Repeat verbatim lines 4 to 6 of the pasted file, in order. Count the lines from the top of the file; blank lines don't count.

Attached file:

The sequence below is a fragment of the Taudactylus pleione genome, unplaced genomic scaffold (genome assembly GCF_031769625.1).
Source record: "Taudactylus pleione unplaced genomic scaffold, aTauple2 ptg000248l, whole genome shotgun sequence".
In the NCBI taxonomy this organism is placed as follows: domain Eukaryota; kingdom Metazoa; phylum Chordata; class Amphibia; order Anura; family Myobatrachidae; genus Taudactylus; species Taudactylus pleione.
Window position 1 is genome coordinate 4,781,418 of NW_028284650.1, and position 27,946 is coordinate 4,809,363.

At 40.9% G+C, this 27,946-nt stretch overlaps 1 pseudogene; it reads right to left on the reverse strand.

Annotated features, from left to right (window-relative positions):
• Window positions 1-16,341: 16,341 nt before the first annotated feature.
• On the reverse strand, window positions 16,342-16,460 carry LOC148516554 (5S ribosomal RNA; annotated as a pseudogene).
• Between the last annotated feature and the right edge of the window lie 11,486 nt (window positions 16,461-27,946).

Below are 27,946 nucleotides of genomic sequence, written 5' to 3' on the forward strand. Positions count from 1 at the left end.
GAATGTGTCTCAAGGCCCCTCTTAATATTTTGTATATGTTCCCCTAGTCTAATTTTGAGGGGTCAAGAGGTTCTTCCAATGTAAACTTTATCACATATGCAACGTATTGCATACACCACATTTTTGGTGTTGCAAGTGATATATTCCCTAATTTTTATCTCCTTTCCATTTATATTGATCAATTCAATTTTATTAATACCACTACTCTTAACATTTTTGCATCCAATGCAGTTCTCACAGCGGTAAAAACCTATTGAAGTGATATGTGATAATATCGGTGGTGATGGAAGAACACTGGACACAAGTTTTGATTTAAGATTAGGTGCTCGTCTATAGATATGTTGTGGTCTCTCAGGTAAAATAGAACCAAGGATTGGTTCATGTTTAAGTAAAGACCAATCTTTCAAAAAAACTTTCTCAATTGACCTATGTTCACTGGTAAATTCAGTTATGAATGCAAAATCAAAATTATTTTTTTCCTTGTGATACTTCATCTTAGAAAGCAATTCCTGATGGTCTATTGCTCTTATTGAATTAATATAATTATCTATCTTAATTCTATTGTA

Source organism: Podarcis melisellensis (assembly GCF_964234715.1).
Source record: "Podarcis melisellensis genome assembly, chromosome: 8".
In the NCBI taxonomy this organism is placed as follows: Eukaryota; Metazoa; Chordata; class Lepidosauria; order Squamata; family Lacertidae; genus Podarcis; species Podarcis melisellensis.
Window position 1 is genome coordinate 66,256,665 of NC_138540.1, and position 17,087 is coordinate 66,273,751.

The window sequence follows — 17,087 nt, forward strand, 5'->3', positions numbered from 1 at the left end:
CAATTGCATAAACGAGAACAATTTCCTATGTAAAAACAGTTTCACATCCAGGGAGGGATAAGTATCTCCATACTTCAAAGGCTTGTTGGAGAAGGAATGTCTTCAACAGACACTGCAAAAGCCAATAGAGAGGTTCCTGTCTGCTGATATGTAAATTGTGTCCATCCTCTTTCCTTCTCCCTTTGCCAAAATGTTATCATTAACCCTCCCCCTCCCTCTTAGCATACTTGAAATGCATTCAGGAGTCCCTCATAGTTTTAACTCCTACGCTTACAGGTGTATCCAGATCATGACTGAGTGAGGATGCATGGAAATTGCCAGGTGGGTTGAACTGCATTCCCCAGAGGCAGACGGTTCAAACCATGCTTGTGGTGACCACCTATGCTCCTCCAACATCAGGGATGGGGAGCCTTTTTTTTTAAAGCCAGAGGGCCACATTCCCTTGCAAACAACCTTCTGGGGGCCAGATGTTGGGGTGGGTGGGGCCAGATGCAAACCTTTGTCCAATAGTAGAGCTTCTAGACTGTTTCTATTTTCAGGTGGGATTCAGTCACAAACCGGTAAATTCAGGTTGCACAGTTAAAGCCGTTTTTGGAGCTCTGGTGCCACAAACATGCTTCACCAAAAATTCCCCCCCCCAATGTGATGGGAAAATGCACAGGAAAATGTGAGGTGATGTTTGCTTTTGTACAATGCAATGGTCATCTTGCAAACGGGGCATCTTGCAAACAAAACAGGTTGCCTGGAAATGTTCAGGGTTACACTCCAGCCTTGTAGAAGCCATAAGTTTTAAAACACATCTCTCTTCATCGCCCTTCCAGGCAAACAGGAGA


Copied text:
Window position 1 is genome coordinate 4,781,418 of NW_028284650.1, and position 27,946 is coordinate 4,809,363.

At 40.9% G+C, this 27,946-nt stretch overlaps 1 pseudogene; it reads right to left on the reverse strand.

Annotated features, from left to right (window-relative positions):